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What to Do When Someone You Love Suffers From Depression

By Charles Hopkins Published 07/6/2006 | Health
When you love someone who suffers from depression or bipolar disorder you may find yourself frustrated, angry or losing your ability to tolerate their behavior towards yourself, your children or other friends and family. Sadly, while great strides have been made to treat these disorders, the family and friends coping with sufferers often feel hopeless or discouraged by their attempts to help.

If you are living with, or close to someone who is diagnosed or appears to be suffering from depression or bipolar you will find the following tips beneficial for helping both the individual and yourself from the terrible effects of depression.


If the person you love has not been diagnosed with depression it is important for you to analyze their behavior and act on it. If the person displays symptoms of depression they may not realize it on their own. Depression often causes a person to feel like a failure and they may blame their lack of interest, energy or ability to show affection as a personal weakness rather than a medical problem.

Individuals who have bipolar disorder frequently assume bouts of manic symptoms can simply mean they have high energy rather than a problem that needs attention. Using a questionnaire online or from a pamphlet can help you or your loved one identify symptoms of depression or bipolar disorder.


If you feel that your loved one is displaying symptoms of depression, including an inability to show interest in activities that they usually enjoyed, sleeping more or less than usual, unexplained crying, withdrawing from interactions and talk of suicide, it is crucial that they seek medical intervention right away.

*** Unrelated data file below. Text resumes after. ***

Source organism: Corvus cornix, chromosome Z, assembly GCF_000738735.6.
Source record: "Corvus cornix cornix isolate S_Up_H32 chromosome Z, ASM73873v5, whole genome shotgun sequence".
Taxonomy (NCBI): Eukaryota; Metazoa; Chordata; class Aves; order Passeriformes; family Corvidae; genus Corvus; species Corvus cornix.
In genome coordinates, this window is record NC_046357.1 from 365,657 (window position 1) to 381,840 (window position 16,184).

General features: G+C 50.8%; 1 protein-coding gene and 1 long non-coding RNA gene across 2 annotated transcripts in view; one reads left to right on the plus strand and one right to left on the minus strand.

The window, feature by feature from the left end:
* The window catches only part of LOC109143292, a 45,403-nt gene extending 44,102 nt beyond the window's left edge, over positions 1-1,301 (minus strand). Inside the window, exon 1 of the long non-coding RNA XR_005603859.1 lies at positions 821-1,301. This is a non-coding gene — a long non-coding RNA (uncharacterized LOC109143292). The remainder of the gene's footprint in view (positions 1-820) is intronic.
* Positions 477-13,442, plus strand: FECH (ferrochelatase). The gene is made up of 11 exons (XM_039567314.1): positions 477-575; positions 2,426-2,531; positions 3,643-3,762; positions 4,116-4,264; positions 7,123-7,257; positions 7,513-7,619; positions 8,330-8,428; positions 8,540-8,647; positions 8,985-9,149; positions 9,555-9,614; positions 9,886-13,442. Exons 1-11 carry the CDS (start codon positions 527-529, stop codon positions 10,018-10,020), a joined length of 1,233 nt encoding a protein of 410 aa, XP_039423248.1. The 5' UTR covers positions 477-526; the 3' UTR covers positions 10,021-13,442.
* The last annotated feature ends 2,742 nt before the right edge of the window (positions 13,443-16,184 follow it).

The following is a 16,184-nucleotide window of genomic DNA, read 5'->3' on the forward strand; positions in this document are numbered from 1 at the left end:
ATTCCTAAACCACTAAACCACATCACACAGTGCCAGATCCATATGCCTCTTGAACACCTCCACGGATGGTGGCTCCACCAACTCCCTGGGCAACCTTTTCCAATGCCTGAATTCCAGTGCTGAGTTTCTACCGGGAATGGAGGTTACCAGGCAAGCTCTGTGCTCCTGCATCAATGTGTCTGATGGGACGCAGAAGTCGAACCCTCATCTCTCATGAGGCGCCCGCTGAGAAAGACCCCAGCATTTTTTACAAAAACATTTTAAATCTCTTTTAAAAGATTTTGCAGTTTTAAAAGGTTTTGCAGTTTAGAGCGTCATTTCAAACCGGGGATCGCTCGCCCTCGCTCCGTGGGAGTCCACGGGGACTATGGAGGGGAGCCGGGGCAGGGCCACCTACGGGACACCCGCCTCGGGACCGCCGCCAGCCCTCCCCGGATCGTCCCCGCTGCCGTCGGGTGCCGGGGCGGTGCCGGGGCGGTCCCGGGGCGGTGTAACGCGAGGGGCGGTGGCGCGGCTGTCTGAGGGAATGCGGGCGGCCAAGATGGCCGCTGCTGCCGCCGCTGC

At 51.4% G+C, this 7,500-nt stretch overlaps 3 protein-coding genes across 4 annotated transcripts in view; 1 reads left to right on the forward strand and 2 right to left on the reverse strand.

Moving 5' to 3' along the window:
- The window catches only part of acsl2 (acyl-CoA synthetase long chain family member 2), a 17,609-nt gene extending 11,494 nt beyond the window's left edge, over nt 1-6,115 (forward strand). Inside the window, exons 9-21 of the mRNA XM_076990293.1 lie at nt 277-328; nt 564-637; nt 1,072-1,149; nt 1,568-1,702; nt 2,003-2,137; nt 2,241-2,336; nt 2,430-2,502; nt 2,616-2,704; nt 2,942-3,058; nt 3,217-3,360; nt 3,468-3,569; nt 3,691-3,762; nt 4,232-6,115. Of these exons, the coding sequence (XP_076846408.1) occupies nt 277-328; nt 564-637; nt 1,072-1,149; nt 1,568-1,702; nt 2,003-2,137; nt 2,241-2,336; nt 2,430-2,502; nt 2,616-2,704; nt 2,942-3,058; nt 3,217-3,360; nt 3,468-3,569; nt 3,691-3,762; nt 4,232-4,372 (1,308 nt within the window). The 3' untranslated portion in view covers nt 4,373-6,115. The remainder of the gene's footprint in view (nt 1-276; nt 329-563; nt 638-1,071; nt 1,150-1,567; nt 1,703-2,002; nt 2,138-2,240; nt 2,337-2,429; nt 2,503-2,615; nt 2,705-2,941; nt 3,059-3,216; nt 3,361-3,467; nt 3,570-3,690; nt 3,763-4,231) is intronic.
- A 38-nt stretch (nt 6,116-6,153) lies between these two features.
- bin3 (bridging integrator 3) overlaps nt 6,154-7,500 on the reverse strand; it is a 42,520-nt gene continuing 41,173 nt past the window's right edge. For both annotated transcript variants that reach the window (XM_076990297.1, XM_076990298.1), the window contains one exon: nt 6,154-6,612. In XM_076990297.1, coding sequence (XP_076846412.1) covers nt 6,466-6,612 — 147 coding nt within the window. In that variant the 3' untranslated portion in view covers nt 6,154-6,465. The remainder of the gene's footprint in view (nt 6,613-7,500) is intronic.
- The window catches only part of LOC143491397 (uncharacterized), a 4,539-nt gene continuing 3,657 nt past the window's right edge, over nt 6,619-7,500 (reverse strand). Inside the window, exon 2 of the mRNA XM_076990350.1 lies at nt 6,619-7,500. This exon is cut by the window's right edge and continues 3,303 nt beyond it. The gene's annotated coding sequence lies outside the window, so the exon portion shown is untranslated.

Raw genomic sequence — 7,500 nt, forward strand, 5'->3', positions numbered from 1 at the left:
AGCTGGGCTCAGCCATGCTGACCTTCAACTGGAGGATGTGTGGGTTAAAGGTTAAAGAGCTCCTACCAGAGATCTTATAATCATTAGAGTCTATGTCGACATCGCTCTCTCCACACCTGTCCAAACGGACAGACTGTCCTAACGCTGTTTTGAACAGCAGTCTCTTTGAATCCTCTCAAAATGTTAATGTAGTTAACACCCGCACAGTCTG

If the individual refuses to seek treatment you may need to enlist the help of others to speak to them, including anyone they might respond to - friends, teachers, counselors. You can even ask your own physician for help if nobody else can convince them. If they talk about suicide call 911 or a suicide emergency help line immediately.


Probably the most important action you can take, aside from getting the person medical treatment is to remain nonjudgmental and consistently supportive.

The symptoms of depression can vary in intensity but their affect on a relationship is always negative. A depressed person feels unworthy and weak. This self-depreciation furthers the depression. Losing the ability to work, communicate or enjoy life will erode relationships, lead to financial problems and affect intimacy.

It is important to remember this is not the true nature or feelings of the person suffering from depression. A depressed person may start arguments or tell you they don't love you. Do not believe them or take their comments to heart. Indulging their grievances will only further the depression.

If the person is being treated for their depression remind them that treatment will eventually work and remain positive. Remind them that this is a medical problem and that they are not to blame. Don't push them to do more than they are capable of and never suggest that they just "pull themselves together" since that will lead to more feelings of worthlessness. Regularly inviting the person to go for a walk, enjoy a movie or other outing, or simply listen to them talk can help when the person feels able to do these activities.


If you have been through several bouts of depression with the one you love, remember the episode will eventually end. If you are having trouble keeping perspective you might seek out a support group for friends and family of those suffering from depression to help you feel connected to others dealing with similar situations.

Find a confidant who will listen without judgment. Especially when dealing with a depressed spouse you may feel unloved or hopeless. Having a friend or therapist who you can share your feelings with will help you remember that it is not the person or yourself causing this turmoil, it is a medical problem that must be viewed as temporary and treatable.